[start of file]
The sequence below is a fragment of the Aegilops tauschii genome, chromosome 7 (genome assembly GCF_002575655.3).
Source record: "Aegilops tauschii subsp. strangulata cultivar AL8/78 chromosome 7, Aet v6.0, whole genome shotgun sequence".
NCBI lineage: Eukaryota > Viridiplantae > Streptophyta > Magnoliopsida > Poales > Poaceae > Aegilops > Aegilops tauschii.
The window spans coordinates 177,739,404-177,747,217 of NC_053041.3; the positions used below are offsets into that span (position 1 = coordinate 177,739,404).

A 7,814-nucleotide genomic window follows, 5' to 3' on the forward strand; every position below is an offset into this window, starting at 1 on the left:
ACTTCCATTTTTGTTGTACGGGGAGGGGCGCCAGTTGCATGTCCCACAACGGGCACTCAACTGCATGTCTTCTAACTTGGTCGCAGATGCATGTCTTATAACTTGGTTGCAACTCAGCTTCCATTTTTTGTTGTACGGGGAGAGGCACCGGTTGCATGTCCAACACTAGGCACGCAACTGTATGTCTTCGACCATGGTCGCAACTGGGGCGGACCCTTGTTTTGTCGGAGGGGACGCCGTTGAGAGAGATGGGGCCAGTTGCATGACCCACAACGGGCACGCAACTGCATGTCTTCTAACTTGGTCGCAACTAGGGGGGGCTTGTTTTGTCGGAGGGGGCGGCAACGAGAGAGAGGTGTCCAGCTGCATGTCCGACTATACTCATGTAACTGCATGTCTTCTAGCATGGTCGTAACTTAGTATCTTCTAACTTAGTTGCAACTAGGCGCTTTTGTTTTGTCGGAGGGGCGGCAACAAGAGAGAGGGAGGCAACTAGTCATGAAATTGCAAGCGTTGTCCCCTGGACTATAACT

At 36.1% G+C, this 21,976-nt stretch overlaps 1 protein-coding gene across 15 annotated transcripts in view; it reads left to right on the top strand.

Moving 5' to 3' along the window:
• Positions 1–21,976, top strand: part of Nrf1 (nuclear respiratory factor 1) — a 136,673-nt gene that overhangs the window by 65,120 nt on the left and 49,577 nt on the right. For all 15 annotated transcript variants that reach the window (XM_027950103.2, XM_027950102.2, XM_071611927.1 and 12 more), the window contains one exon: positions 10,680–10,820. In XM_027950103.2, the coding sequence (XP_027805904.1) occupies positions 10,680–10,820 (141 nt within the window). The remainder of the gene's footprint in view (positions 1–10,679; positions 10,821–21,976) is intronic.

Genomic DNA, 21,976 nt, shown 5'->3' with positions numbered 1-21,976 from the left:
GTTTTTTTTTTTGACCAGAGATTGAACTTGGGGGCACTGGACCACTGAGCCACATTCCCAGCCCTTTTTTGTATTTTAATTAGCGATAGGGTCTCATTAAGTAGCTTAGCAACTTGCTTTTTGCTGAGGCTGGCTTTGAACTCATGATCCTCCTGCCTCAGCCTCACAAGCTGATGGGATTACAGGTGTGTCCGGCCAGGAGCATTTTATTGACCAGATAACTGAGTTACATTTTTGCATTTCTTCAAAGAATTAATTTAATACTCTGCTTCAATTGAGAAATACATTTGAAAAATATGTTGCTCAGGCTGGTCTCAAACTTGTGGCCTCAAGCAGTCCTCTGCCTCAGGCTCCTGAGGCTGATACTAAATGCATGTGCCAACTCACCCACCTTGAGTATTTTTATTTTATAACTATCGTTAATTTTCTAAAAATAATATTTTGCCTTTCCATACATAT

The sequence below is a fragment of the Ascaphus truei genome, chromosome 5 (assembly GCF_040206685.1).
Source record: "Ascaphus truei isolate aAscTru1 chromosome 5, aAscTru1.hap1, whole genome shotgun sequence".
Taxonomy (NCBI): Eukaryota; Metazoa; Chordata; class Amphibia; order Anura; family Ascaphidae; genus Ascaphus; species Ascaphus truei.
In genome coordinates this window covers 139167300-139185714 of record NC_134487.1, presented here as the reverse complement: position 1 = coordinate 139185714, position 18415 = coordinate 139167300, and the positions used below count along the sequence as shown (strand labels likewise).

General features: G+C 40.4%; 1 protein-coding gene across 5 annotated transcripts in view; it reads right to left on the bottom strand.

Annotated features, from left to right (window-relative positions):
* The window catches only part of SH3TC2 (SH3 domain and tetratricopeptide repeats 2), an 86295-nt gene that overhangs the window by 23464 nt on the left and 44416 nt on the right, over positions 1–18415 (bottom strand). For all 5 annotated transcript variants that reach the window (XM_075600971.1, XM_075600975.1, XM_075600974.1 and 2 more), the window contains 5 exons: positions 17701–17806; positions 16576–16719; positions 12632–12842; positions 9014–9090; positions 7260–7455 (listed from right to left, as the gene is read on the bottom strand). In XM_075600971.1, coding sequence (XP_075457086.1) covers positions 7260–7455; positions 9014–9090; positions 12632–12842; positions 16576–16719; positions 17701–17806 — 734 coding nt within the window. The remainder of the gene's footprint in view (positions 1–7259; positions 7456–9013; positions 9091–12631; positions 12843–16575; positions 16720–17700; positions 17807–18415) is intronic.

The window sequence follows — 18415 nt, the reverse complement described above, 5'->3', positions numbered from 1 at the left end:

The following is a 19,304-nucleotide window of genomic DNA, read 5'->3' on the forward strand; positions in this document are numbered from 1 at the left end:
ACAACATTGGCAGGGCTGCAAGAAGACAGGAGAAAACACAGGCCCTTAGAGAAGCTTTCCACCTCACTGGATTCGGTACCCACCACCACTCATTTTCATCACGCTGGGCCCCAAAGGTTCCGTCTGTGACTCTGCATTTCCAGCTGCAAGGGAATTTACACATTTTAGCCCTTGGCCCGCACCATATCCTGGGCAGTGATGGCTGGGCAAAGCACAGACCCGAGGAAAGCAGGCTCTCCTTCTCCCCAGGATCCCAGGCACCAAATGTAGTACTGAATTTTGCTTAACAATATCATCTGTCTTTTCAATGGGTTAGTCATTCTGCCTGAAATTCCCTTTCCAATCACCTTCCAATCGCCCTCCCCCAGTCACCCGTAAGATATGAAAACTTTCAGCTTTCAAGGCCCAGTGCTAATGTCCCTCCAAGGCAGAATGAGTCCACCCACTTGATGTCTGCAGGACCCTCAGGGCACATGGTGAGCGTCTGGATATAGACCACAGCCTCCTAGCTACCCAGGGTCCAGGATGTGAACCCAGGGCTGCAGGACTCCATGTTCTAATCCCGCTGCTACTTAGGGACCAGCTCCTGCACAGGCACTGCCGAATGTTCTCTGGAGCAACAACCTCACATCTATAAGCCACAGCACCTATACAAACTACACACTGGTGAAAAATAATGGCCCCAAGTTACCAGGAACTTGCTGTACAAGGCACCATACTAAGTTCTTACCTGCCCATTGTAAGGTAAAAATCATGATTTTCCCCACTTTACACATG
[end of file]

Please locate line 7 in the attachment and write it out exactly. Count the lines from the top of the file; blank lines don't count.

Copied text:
At 36.1% G+C, this 21,976-nt stretch overlaps 1 protein-coding gene across 15 annotated transcripts in view; it reads left to right on the top strand.